- A durable power of attorney is set up so the agent can act on the behalf of the principal once he or she is deemed mentally or physically incapacitated. These forms take effect immediately and remain in effect until they are revoked or the principal dies. The law requires that such forms in New York must have the title, “Durable Power of Attorney, New York Statutory Short Form” in order to be considered legal.
- A springing power of attorney goes into effect at a later date, usually contingent upon a specific event, such as the incapacitation of the principal. It is usually precipitated by an affidavit provided by the principal’s primary physician stating his or her inability to make reasonable decisions for his or herself, though that is not required in New York for it to go into effect. These forms also stay in effect until the revocation by, or the death of, the principal.
5. Revoking a Power of Attorney
Powers of attorney in New York can be revoked at any time by the principal. In order to accomplish this, he or she must make such an acknowledgement in writing, and request the return of all copies of the prior power of attorney document. All financial institutions and banks should also be made aware of the fact that the power of attorney has been revoked, and a copy should be filed with the County Clerk’s office, if the original power of attorney had to be filed there to complete a specific transaction.
Changes in the Law
On September 1, 2009, the law was amended so that all prior powers of attorney were revoked unless otherwise specified by the principal. Because many principals were unaware of this, many powers of attorney were revoked unintentionally. Changes were made to the statute, which became effective on September 12, 2010, ensuring that all powers of attorney will stay in effect unless the principals decide to revoke them.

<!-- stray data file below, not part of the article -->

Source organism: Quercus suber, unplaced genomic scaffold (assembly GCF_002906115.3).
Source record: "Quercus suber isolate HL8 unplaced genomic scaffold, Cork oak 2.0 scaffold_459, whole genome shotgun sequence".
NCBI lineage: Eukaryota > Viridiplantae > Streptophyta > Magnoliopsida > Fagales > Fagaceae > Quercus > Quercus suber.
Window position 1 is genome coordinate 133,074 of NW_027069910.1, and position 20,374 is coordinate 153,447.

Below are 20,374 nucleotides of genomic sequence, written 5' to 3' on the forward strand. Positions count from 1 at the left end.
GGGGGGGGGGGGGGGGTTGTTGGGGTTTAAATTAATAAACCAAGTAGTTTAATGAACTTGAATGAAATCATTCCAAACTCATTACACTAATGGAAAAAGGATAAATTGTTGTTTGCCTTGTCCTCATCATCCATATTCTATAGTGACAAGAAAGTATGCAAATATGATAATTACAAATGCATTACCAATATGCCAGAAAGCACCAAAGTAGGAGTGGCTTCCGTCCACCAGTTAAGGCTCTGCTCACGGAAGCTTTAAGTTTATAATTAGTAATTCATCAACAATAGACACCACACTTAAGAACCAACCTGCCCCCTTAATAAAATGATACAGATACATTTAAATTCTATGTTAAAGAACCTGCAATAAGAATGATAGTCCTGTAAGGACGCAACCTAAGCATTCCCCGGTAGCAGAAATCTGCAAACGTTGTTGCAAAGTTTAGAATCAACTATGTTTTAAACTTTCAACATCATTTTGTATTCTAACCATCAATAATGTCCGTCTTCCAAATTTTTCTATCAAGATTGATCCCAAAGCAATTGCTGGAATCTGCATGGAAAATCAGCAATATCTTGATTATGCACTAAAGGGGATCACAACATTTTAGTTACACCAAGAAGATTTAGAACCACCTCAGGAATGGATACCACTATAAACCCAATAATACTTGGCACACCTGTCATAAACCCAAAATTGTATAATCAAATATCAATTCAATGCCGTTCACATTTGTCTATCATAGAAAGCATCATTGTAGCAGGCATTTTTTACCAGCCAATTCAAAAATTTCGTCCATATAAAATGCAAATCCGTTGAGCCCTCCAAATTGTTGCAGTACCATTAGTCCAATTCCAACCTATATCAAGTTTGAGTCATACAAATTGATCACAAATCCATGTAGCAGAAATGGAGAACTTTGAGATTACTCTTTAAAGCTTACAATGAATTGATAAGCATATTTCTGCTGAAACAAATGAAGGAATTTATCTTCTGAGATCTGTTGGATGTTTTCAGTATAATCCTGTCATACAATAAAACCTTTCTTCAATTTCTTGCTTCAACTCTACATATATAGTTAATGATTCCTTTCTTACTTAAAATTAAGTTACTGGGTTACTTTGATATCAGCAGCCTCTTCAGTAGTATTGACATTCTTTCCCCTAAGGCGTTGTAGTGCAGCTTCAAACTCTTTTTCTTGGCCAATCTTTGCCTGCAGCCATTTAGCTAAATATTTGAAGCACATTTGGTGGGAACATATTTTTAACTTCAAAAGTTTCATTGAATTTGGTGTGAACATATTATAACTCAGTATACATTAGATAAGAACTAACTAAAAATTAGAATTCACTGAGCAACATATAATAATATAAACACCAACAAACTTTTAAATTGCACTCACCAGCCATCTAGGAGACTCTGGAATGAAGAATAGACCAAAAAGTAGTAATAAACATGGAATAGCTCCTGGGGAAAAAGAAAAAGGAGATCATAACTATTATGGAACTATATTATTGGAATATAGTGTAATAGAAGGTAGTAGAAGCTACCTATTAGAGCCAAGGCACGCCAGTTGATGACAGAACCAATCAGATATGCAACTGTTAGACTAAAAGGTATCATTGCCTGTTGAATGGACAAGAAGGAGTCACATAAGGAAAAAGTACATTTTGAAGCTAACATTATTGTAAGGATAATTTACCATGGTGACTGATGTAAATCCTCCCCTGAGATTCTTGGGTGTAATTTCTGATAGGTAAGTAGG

This was necessary because the 2009 law was so broad that it included all powers of attorney regardless of the context in which powers were granted. This means that it affected business and real estate transactions that the statute was not really meant to even address. As such, in 2010, section 5-1501C of the General Obligations Law was added to exclude these business-related powers of attorney from the statute.
6. Is this the same as a healthcare power of attorney?
In New York, the medical power of attorney form is called the “Health Care Proxy” and it specifically refers to the principal’s wishes regarding what should be done to care for him or her in the event of a severe illness or incapacitation when he or she cannot speak for his or herself. As New York Consolidated Laws, Public Health Law, section 2981 shows, the document must be signed and dated by the principal, as well as two witnesses at least 18 years of age, and only goes into effect once the principal is deemed to be incapacitated. New York Consolidated Laws, Public Health Law, section 2983 details how incapacitation is determined under the law.